For individual discussions, you will generally be required to post a response of at least 200 words to a topic of your choice. Each prompt includes introductory explanation plus several questions. Each topic response should focus on a relevant issue you wish to examine and should make a thoughtful, well-developed argument. Close reading and use of quotation is encouraged. Use parenthetical page or electronic location numbers for citation, ie. (148). Before responding to the prompts, read prior posts, especially any that have been highlighted by the instructor. If particular questions have already been answered satisfactorily, choose other questions to address. Strive to avoid producing repetitive responses; instead, try to bring something new to the conversation to keep it moving forward.
Topic 6 – Germ Theory, Contagion, Sexually Transmitted Disease
Germ theory, which argues that diseases can be caused by microorganisms invisible to the naked eye, was developed at the end of the nineteenth century with advances in microscopes and the scientific research of Louis Pasteur and others. Germ theory explains how pathogens cause infectious disease and spread from host to host. The rise of germ theory led to profound social and medical concerns about contagion.
Of the many infectious diseases common in the nineteenth century, one of the most damaging and frightening was syphilis, a sexually transmitted disease. In addition to immediate symptoms, infection with syphilis produced horrible long term consequences. Eventually infected individuals’ faces would become horrifically deformed by the disease and they would ultimately experience dementia associated with violent aggression. One of the worst consequences of the disease was that it could be passed during pregnancy to the fetus, causing an infant to be born with a congenital syphilis, which was fatal. There was no cure for syphilis until the discovery of antibiotics in the mid twentieth century.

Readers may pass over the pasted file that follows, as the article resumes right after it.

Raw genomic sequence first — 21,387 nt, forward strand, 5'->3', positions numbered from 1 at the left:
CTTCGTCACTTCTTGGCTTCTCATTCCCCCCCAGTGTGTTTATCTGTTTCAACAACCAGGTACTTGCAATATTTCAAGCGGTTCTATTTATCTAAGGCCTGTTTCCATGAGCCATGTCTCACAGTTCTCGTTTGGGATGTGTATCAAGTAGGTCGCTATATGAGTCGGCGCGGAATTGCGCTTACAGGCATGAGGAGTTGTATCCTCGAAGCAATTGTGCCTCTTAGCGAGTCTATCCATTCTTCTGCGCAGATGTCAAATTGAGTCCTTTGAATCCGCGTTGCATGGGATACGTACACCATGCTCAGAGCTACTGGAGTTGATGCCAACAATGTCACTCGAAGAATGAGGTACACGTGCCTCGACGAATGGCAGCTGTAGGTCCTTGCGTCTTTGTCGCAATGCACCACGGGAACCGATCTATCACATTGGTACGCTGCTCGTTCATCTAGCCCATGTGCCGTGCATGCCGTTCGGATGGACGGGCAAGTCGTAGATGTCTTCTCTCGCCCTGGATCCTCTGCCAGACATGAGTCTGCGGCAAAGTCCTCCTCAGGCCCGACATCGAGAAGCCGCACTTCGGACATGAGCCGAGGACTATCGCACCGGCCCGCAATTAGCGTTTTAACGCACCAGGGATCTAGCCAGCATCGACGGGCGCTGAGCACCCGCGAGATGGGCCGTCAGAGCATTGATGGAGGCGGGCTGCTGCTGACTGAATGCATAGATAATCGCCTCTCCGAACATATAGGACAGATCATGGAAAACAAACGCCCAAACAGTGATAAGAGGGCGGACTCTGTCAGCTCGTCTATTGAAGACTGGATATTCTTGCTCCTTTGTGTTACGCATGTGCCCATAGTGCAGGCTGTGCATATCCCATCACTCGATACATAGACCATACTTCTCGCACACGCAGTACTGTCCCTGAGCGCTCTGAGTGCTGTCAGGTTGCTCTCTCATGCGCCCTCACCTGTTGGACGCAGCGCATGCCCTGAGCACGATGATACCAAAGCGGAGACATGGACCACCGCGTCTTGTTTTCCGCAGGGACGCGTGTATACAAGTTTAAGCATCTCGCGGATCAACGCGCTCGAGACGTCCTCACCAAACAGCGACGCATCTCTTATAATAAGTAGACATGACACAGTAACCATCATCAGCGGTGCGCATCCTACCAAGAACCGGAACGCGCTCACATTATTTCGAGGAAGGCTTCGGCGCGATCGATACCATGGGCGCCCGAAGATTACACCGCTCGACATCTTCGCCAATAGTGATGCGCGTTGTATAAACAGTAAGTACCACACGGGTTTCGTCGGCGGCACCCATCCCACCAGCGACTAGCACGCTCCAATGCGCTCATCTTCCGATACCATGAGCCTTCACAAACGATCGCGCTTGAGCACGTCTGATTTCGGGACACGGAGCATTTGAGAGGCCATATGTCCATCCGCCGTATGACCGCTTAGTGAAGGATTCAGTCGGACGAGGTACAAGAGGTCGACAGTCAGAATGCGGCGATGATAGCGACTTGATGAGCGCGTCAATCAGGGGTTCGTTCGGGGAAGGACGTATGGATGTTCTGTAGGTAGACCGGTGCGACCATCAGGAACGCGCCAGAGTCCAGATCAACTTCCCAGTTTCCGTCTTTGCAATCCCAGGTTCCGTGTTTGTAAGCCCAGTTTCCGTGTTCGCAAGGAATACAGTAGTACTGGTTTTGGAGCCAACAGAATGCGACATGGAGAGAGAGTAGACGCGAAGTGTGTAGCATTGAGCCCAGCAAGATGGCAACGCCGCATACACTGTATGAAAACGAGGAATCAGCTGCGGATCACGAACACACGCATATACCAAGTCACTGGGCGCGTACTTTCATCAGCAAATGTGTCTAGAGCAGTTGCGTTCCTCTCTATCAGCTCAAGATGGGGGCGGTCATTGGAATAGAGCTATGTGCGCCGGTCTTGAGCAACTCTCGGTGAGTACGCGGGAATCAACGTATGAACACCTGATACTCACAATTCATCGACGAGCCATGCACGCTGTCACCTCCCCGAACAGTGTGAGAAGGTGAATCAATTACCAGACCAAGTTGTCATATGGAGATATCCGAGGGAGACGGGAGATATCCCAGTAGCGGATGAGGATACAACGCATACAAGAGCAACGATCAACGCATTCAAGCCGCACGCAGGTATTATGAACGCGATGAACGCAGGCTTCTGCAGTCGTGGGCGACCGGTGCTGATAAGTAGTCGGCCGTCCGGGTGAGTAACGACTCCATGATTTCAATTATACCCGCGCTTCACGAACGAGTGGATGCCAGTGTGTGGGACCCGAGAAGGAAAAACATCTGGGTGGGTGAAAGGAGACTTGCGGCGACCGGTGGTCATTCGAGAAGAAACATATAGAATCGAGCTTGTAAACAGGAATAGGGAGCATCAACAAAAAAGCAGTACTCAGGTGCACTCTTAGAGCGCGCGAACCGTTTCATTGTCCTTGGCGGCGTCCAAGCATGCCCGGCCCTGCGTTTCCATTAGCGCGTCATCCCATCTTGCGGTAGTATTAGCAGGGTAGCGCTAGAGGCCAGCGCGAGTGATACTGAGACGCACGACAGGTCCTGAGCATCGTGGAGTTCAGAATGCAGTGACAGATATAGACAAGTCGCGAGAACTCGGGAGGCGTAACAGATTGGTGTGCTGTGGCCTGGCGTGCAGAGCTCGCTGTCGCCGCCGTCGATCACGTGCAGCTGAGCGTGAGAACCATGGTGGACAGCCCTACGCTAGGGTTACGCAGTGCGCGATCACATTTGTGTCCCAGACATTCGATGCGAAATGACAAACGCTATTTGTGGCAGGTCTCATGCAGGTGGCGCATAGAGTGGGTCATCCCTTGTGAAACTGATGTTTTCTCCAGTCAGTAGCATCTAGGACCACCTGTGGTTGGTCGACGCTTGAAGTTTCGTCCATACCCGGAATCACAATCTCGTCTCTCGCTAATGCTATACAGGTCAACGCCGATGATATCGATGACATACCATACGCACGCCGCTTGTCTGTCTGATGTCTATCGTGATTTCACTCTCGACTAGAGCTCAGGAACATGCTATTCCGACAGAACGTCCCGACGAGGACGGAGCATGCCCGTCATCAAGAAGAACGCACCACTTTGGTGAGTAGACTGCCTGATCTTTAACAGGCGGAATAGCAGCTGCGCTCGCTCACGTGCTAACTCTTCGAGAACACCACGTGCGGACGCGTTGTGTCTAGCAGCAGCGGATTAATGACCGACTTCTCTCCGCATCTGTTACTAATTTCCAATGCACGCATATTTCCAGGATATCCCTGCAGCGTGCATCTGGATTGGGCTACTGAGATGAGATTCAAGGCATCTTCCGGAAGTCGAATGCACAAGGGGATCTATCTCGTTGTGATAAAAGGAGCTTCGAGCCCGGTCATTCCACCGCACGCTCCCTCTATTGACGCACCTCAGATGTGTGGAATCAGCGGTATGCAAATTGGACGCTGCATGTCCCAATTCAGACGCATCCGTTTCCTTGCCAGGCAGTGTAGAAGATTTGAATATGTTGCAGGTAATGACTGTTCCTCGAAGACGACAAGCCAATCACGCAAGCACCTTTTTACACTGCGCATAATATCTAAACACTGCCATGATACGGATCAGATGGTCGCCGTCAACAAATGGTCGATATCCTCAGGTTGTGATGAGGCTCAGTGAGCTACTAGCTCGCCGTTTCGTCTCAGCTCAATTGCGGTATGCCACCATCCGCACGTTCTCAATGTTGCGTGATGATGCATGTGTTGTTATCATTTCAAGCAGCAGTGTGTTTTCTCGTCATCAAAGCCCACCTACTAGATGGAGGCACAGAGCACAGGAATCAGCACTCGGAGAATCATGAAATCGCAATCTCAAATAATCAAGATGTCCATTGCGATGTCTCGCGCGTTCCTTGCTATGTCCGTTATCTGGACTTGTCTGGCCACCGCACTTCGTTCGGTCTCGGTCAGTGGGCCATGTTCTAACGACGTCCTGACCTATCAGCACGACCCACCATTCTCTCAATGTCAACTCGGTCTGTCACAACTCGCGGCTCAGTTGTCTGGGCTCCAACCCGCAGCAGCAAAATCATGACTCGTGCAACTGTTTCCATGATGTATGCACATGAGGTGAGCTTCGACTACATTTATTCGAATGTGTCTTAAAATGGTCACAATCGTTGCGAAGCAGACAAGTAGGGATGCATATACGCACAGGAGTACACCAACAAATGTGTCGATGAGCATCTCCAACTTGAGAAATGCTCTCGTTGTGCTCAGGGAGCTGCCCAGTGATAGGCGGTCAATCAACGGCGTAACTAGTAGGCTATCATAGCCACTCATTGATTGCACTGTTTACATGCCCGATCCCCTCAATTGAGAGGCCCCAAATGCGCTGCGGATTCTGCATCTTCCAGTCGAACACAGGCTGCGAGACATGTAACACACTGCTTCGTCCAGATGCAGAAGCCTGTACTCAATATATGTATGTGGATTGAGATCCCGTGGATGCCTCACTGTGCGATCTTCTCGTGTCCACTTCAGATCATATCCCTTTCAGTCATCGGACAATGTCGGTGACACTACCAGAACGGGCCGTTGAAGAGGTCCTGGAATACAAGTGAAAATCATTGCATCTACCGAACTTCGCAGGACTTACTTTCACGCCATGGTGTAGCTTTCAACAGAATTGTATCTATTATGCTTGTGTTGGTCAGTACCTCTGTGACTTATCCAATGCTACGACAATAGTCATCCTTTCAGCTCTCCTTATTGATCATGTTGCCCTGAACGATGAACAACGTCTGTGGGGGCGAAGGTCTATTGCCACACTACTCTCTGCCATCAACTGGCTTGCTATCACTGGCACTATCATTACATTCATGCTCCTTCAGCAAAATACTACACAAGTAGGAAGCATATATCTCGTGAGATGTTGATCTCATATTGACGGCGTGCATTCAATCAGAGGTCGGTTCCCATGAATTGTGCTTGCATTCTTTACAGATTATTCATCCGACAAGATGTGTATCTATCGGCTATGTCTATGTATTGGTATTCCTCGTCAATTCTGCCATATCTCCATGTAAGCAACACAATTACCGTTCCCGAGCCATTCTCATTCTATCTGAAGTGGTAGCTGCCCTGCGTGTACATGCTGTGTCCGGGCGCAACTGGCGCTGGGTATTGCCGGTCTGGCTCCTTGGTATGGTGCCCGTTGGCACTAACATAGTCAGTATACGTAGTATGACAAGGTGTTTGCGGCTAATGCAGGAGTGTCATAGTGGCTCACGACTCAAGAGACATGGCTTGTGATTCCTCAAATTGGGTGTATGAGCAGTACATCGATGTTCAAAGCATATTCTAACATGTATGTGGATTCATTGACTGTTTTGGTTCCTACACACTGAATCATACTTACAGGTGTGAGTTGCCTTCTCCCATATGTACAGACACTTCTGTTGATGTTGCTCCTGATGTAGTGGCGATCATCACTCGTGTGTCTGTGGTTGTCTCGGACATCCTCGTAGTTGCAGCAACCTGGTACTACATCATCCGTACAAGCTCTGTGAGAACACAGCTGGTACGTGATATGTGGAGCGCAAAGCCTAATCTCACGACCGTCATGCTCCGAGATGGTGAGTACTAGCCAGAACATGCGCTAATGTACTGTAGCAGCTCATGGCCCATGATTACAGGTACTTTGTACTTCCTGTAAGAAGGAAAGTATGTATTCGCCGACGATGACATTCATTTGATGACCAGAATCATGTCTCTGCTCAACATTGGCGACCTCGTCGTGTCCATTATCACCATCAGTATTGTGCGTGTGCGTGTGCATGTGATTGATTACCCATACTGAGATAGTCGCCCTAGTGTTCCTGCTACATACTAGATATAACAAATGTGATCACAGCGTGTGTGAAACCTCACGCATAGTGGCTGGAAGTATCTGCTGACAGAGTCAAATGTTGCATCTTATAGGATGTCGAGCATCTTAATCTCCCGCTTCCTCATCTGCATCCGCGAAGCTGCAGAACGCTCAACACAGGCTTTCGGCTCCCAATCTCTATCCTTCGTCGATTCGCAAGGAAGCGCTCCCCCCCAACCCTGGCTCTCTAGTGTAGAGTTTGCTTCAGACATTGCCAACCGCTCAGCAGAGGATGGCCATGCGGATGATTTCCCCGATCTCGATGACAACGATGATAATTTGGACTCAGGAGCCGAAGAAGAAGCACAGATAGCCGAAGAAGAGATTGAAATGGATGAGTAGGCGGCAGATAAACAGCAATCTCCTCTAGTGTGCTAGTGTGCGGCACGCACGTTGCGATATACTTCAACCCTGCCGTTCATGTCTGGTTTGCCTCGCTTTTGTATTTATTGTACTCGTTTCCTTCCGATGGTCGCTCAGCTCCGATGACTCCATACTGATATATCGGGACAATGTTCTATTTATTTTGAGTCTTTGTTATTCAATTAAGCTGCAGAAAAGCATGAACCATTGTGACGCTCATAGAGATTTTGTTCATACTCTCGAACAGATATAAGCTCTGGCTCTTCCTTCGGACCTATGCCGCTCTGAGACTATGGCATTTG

The panic associated with syphilis in the nineteenth century led to the blaming of men and women deemed sexually promiscuous, and attempts were made to control sexuality and to regulate prostitution via the Contagious Diseases Acts. Anxiety about syphilis also appeared in the literature of the period, though in a veiled form as sex was not a topic that could be discussed openly in polite society in that era.
A parallel in our own time to the plague of syphilis is HIV/AIDS.
Consider the following questions.
(1) In what ways do the novel Dracula and the film Nosferatu play upon fears of infection and contagion?
(2) How do these works represent sexually transmitted disease? How do they express contemporary fears about syphilis?
(3) Can the resurgence of vampire literature and films since the 1980 be linked to AIDS panic? Is the connection between vampires and sexually transmitted disease still relevant today as a way of thinking through the perils of sexual intimacy? How does this preoccupation with STDS resonate in modern vampire stories like Francis Ford Coppola’s film Bram Stoker’s Dracula, the series True Blood, or the Twilight saga?
Respond to one or more of these questions, including support from the novel in the form of specific examples and quotation with parenthetical citation (page or electronic location numbers).